November 19, 2018
Journey
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Puerto Rico
The Last Vacation

Enjoying bittersweet days of determined togetherness, as the last child goes off to college

The coastline came into view when reached the top of the hill. As the car crawled down and around, the wind coming in through the open windows blew my sister’s golden locks away from her face. My hand swerved up and down, swimming through the air as my father sang,”Sin ti, sin ti vivir, estarse muriendo sin morir,” a surefire sign that the stress from work was beginning to fade.

Every year my family tries to find the time to take a vacation, just kick back and get away from the stress of school or, in my Dad’s case, work. Usually we go to Isabela, a beachside town on the other side of the island. Isabela is two hours from our home in Humacao, a small town on the east coast, about 45 minutes southeast of San Juan. This vacation was our first real time together since my sister went away to college, and my last opportunity to be with Mom and Dad before going to college in the U.S.

We pulled into the parador Villas del Mar Hau, where we were staying, the gravel crackling under the tires of my Dad’s Sequoia. A line of colorful cabins that decorated the shore of Montones beach immediately came into view, finishing off on the west end of the beach with a seaside restaurant. The car doors swung open and we hopped out taking in the sounds of the oceans. “Finally,” Dad said, more to himself than us.

This was me and my sister’s first time staying at Villas del Mar Hau. My parents had been there before, and the way Mom tells it, Dad fell in love with the parador the first time he laid eyes on it. It’s been his getaway ever since.

Mom checked us in and we made our way to our cabin. Along the way were tennis courts, a mini gym, a pool and a basketball and volleyball court. The cabins faced the sea and behind them was a large green field that eventually grew into a hillside forest. The soft chatter of families and couples in their cabins and on the beach could be heard drifting through the area, giving the place a familial, calm atmosphere.

Our cabin was blue. It sat four cabins away from the restaurant, Olas y Arena, and had two bedrooms, a living room with a television set, a kitchen and a front porch.

My sister, Lourdes, collapsed onto the hammock on the porch and said: “I’m ready to work on my tan.”

“I want to check out the waves,” I said plopping down on a beach chair. Mom walked over to Dad and took hold of his hand. “And we are ready to take a walk and do some snorkeling?” she asked.

As my sister wanted, we hit the beach first. We decided on Jobos, Isabela’s most popular beach and our favorite, just beyond Montones. I ran and jumped down the beach, splashing and often falling, while my dad stopped every five seconds to pick up and examine a shell he would then stuff into his pocket. Mom took pictures and Lourdes sang along with her iPod, her voice drowned out by the crashing of the waves.

Fifteen minutes into our walk, we reached a big rock that separates Jobos from Montones. It was massive with crevices and small pools of water left there by monstrous waves long gone.

“Hey guys, come here, look at this!” Lourdes yelled out from ahead. She was looking at a gaping hole that led down into the water. It was like a blowhole, the walls of which were jagged and sharp.

“Step back, you’re too close!” my dad said from behind us. “Take a picture, dad,” Lourdes said, offering up the camera. “Step back first,” Dad responded. Lourdes rolled her eyes and took a step away. The wind was strong and the currents rough, causing the waves to explode with a boom in the well. Every time a wave crashed, a spray of salty seawater bathed our faces.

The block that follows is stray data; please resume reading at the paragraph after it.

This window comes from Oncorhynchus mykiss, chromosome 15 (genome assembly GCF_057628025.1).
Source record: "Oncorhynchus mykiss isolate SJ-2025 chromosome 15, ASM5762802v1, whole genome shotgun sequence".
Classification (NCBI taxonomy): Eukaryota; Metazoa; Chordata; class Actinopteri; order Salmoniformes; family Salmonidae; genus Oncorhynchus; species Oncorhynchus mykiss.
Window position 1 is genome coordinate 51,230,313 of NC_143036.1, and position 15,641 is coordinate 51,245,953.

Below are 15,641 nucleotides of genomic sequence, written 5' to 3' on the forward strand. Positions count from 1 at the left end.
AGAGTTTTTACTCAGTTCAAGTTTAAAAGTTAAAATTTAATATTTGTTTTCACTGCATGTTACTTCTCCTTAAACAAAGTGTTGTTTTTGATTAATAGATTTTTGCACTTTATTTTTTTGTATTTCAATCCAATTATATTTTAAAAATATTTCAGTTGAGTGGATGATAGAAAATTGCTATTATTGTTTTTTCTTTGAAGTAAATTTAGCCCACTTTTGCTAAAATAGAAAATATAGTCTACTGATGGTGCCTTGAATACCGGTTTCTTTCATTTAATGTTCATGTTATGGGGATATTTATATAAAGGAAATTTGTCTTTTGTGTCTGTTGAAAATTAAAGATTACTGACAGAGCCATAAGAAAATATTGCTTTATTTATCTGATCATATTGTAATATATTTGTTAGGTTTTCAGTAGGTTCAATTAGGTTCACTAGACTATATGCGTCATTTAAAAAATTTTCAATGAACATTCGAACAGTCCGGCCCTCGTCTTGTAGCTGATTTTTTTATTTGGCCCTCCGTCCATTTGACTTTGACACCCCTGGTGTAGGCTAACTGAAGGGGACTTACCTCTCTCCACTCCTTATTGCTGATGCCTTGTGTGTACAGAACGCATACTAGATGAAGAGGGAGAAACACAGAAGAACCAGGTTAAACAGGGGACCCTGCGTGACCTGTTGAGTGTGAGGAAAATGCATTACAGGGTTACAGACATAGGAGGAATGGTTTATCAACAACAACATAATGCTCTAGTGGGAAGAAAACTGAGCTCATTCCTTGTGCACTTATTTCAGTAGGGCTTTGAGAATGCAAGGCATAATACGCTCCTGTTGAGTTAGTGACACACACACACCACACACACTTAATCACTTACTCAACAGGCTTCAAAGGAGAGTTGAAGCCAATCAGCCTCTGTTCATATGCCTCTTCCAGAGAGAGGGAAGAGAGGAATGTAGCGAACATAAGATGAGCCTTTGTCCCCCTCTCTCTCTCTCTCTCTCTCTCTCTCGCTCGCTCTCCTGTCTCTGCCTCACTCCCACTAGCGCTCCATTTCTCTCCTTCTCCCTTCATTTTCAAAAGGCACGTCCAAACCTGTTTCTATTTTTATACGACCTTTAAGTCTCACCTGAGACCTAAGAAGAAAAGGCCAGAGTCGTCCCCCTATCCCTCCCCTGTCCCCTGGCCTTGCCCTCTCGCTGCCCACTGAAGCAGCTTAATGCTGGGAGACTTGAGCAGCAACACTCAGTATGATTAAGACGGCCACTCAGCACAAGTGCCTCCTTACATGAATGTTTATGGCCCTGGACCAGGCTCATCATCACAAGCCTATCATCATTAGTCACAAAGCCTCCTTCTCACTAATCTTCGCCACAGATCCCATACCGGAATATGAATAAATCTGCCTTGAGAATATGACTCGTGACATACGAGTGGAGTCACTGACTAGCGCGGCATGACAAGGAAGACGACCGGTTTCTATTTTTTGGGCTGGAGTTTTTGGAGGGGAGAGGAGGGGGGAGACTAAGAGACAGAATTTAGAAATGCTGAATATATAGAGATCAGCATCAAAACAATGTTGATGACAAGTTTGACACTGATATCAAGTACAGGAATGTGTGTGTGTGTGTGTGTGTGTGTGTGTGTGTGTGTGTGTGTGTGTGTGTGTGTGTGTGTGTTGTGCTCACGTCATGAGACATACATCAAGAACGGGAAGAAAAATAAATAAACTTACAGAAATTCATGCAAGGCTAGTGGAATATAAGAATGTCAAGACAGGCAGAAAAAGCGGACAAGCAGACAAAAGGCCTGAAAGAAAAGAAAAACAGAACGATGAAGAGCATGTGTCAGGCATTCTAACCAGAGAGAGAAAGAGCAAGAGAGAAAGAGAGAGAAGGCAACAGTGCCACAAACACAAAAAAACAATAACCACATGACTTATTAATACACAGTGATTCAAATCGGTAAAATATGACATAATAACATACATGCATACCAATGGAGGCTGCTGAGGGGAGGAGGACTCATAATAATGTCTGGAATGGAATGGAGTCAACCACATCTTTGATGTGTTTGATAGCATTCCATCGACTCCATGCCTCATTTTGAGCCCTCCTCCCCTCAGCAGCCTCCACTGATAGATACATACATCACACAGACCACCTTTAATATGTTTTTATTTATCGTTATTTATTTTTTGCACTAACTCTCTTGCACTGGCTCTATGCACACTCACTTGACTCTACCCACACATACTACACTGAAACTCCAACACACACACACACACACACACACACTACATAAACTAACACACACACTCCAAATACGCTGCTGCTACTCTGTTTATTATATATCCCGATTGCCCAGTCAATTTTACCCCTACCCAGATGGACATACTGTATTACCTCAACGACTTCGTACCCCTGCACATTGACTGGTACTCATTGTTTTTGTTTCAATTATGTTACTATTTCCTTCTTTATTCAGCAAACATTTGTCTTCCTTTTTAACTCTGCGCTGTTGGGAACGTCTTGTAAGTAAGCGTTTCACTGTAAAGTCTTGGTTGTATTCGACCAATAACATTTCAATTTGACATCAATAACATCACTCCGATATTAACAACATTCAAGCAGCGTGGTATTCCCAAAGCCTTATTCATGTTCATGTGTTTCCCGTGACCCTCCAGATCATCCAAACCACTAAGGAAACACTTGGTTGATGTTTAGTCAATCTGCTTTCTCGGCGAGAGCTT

Dad was right: it was best not to mess with this particular hole. It could be a death trap.

The hole, our dad told us, is called El Pozo de Jacinto. Legend says that a young farmer named Jacinto used to tend to other people’s cows on the greens near the beaches here. One day Jacinto was walking with one of the cows, which he had tied to his arm, when the cow was startled, and began to run uncontrollably. Frenzied, it fell into the well, taking Jacinto with her and costing them both their lives.

The next day the owner of the cow went in search of Jacinto and the missing cow, yelling,”Jacinto bring me the cow!” Every time he called out, the water in the well stirred, and crashed furiously against the rocks. It is said that, today, if you stand near the well and call out: “Jacinto, bring me the cow!” the waters below will still stir and crash menacingly.

“Jacinto, bring me the cow!” I screamed into the well. The water thrashed in the hole, making me jump back a bit. “Cool,” thought, even though the water had been thrashing all along.

The beach was packed with families and friends. Coolers, towels and umbrellas of various bright colors decorated the sand. The shrieks and laughter of children mixed with the music coming from the bar, not far from the rock we were standing on. I smiled and walked on, leading my family. The smell of traditional Puerto Rican fried foods from the kiosks made my mouth water as we skipped awkwardly across the burning sand.

We picked a spot near an American family emitting a very strong Coppertone smell, and laid out our towels.
“Put sunscreen on,” Mom ordered, taking a bottle out of her bag. Lourdes and I whined, but gave in and let Mom cover us in the white gunk.”Do have any white anywhere?” Lourdes asked worriedly.

“No, you’re clear. Me?”

You’re good,” she said stretching out on her towel.
The sun was beating down mercilessly, blanketing everyone with its scorching rays. Thankfully, the breeze provided a slight relief from the humidity and heat. Swiping a droplet of sweat from my brow, I noticed the waves were not half bad: a good five to eight feet, big enough for fun but not big enough to terrify me.

There hadn’t been enough space in the car to allow me to bring my trusted board along on our trip, so my dad walked with me to a surf shop, where I was able to rent a nice 6′10 board for the day.

“Thanks Dad,” I said carrying the board out of the shop.

“No problem, my pleasure. Just be careful out there. Watch the current and the other surfers.”

“I will, Dad. You think Mom will watch me this time?”

Dad put an arm around my shoulder and laughed.”Mom gets nervous when you’re out there. Afraid something is going to happen to you.”

My head dropped. “I’m sorry, I don’t mean to stress you guys out. I’m fine out there though - swimmer, remember?”

“Liz you could be a lifeguard, marine, sailor, whatever, and your Mom would still worry.”

I looked up and smiled at my Dad.

Mom was already reapplying sunblock when we got back. “Be careful please, don’t go out too far,” she said offering up the sunscreen.

“Are you going to watch me?” I asked, already knowing the answer.

“I’m going to go snorkeling with Dad. “I’ll keep an eye out though,” she said, then stood up and gave me a hug.